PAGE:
Books like Bullying in the Arts: Vocation, Exploitation and Abuse of Power (Gower Publishing; 2011) describes the double-edged sword of having an artistic temperament -- you may produce works later labelled as "genius" but you also have mental illness and may wind up so lonely and miserable that you will kill yourself. 

Although not all people with artistic temperaments are alike, some generalities can be made.  Most people blessed/cursed with an artistic temperament display these ten qualities:

  1. Pursues a creative avenue, sometimes described as "having artistic inclinations"
  2. Prefers to work alone
  3. Shows or professes a love of nature
  4. Mood swings at unpredictable times
  5. Relationships with people have a low priority behind their work, their art and their own problems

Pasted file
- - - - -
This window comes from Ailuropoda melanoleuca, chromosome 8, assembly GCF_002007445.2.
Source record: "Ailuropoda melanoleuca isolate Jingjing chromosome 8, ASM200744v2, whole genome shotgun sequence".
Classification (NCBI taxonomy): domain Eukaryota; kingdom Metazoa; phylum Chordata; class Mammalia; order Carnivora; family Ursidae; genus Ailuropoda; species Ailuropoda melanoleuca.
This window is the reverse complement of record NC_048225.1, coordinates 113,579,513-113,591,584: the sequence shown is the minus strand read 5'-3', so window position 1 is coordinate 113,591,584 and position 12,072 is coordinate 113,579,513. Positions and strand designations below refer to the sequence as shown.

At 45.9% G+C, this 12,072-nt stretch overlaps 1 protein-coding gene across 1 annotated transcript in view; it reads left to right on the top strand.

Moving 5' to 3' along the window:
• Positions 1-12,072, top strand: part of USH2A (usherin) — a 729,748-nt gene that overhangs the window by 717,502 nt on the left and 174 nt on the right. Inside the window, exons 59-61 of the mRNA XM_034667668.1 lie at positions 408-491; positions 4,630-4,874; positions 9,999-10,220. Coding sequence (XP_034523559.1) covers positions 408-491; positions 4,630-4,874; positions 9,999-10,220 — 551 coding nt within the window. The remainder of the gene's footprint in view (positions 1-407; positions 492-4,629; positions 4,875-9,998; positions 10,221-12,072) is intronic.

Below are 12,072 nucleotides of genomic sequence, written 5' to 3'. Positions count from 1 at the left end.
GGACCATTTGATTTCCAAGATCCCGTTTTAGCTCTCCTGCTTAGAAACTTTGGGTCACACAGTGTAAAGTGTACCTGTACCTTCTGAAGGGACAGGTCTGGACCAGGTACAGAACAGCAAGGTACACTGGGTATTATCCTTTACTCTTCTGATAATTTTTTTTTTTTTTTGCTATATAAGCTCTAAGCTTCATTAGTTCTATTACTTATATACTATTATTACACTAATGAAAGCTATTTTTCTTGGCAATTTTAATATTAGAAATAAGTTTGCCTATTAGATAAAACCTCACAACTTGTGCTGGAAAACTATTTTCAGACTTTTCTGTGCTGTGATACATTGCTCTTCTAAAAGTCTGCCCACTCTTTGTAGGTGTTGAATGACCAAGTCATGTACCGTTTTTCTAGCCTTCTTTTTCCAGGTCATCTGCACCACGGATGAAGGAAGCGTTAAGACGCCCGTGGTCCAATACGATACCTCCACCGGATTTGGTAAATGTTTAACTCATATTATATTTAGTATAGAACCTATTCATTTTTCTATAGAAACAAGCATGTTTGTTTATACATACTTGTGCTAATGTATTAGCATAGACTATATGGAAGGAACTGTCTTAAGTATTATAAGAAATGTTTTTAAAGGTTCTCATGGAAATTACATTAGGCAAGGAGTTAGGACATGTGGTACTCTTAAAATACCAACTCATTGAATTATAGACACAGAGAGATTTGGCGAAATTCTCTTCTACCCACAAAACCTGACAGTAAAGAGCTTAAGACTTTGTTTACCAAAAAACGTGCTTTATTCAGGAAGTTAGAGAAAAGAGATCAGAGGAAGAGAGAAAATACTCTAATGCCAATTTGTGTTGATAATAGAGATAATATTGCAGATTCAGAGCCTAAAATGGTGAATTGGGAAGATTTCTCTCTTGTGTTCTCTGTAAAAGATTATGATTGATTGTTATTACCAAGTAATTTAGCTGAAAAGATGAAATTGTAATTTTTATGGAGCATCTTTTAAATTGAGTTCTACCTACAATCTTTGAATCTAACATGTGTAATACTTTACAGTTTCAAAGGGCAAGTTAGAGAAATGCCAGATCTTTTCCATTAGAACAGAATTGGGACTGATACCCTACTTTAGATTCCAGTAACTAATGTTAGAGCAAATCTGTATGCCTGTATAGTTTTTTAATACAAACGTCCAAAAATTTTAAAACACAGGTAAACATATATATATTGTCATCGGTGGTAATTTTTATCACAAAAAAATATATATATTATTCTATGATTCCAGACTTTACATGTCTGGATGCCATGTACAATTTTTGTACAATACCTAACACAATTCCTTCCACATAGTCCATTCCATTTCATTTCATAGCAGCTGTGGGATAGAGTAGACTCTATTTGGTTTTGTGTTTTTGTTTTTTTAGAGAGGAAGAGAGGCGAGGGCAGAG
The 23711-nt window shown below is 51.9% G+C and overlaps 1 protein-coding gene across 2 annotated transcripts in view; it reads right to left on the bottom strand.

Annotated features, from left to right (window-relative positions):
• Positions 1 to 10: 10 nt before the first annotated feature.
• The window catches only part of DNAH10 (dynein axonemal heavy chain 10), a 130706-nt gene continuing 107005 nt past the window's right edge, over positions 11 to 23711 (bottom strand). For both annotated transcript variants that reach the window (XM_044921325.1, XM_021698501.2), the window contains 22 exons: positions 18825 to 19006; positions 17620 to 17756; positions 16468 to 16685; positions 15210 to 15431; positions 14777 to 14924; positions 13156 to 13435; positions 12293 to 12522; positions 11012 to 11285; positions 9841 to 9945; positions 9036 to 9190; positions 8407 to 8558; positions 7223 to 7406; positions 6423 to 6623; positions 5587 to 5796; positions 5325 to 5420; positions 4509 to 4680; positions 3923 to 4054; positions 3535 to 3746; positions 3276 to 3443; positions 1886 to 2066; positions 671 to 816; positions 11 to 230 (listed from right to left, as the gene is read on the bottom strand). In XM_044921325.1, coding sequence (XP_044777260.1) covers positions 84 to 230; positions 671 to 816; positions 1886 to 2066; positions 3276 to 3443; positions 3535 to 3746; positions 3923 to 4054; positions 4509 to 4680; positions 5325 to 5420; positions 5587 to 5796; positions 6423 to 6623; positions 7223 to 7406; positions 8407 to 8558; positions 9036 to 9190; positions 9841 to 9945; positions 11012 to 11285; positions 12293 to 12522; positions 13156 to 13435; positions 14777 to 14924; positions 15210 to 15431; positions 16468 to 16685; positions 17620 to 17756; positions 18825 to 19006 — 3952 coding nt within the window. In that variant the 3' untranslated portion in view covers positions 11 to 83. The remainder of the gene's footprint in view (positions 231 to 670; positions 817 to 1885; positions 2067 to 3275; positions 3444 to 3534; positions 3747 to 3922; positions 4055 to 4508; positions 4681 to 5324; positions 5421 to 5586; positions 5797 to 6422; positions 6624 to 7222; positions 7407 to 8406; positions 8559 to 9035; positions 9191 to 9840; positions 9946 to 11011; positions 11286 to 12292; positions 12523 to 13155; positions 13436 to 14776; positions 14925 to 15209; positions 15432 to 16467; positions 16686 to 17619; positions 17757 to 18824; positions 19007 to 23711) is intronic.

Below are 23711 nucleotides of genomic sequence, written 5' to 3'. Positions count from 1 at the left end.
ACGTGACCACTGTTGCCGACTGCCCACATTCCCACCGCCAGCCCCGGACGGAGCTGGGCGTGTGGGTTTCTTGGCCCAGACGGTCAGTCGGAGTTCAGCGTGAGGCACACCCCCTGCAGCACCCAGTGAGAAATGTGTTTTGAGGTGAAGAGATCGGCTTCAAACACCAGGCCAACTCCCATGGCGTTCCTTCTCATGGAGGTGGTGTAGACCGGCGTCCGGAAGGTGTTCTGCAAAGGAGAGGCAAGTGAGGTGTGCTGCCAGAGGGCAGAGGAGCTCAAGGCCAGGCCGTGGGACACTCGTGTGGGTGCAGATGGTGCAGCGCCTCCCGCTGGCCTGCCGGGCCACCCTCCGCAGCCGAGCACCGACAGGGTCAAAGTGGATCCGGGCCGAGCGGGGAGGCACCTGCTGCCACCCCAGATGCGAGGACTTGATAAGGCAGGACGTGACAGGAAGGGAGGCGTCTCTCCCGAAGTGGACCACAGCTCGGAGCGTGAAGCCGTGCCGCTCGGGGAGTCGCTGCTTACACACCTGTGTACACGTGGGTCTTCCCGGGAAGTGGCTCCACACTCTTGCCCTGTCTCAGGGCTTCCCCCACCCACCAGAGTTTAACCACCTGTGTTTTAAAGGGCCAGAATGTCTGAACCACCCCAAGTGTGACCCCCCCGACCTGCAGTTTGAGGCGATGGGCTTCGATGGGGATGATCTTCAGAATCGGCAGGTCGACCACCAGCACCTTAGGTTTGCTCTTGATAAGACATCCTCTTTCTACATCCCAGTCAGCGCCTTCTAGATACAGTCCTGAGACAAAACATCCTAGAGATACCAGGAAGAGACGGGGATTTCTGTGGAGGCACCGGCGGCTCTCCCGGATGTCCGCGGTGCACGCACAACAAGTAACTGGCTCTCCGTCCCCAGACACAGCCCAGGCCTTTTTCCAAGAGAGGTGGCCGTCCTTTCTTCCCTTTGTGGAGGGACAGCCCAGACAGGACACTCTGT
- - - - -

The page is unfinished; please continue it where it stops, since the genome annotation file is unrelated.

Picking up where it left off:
6. Although intelligent, they often aren't very wise in the practical ways of the world
  7. Swings between periods of tremendous energy and long periods of rest
  8. Is both introverted and extroverted, which basically means that they don't get on well with others
  9. Tries to be androgynous or blends characteristics of both genders without necessarily being gay
  10. Tries to be humble but deep down inside is really proud of their artwork.
Van Gogh certainly fits these qualities.  Others complained often about his mood swings and his intensity but to Van Gogh he was completely justified for feeling the way he did.  He loved meeting people and yet was so easily offended that he lived a mostly solitary life.  He wanted to be accepted and admired by other artists but balked at any suggestions, instructions or advice.  He certainly was intelligent (he spoke four languages) but he could not stick to a budget and never could figure out how to sell his work.  If he had a less abrasive personality, he may have at least broke even with his artwork.  But then he wouldn't have been Van Gogh.